Duct Tape, Band-Aids and Bubble Gum
Shouldn’t Be Used to Build Security
Security Innovation, Inc.
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Duct Tape, Band-Aids and Bubble Gum Shouldn’t Be Used to Build Security
hroughout my time spent delivering talks at security conferences and in classrooms of prominent
software companies, I consistently hear the same question: “What can we do to secure our
software completely?” This question typically comes in response to feeling completely
overwhelmed by all the best practices, methodologies, and techniques to which my audience has just
SDLC by Any Other Name….
Unfortunately there is no single or easy answer to this question. Security must be dealt with and
considered in every phase of the software development lifecycle. I know practitioners would rather that
I discuss the silver bullet solution, but there is none. Security in the SDLC is essential – so much so that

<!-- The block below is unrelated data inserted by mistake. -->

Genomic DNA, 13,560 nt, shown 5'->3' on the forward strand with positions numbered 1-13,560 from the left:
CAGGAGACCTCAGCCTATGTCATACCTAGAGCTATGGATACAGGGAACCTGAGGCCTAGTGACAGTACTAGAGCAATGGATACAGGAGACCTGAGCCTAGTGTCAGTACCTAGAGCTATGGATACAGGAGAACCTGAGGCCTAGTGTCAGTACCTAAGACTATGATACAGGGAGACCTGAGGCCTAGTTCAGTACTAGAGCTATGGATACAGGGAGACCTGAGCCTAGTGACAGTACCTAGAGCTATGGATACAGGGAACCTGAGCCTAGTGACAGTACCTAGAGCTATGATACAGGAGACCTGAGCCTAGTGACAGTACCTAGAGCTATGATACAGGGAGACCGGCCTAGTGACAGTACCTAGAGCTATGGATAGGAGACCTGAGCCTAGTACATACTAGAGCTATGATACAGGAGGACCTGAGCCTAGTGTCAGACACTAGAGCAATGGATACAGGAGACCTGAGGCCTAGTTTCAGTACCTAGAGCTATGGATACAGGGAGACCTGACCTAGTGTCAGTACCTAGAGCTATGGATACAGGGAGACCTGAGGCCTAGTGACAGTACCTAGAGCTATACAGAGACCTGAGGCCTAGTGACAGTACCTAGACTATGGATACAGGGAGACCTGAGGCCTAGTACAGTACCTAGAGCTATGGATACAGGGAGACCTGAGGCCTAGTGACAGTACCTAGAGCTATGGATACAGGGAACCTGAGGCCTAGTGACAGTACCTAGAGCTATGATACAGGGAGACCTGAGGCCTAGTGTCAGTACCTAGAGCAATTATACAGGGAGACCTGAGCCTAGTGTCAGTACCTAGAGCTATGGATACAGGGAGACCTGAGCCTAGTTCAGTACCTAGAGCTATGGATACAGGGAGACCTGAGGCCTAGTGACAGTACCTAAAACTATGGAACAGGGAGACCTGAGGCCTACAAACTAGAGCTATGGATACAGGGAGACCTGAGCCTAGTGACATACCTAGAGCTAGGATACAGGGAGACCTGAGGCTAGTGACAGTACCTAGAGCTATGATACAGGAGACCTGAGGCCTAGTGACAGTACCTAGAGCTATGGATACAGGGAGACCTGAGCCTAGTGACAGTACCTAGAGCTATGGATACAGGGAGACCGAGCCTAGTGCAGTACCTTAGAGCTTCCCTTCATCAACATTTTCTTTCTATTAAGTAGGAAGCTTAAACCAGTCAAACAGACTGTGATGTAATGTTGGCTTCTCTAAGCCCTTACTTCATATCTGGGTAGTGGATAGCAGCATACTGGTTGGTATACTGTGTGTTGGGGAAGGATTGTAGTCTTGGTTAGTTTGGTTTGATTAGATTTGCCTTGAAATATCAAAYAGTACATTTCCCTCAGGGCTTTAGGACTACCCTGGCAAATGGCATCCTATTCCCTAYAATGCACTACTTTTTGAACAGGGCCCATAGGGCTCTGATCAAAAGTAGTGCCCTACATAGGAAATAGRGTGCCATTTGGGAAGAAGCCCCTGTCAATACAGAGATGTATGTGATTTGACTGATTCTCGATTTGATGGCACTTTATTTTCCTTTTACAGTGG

Microsoft has bestowed upon it a completely new name: the Secure Development Lifecycle, or SDL.
While these acronyms may be similar, the way we think about software differs drastically in each model.
The original software development lifecycle was created to deliver applications that are feature-rich, free
of bugs and are shipped on time. It was designed at a time prior to security being the prevalent issue
that it is today. The Secure Development Lifecycle attempts to marry the pillars of the original SDLC with
fundamental secure practices throughout the lifecycle. This practice will create an application that has a
secure core and can better withstand attacks.
When software development teams begin to think about security early in the SDLC, it reforms our ideas
of what our software will look like and gives us flexibility to address the concerns of not only security,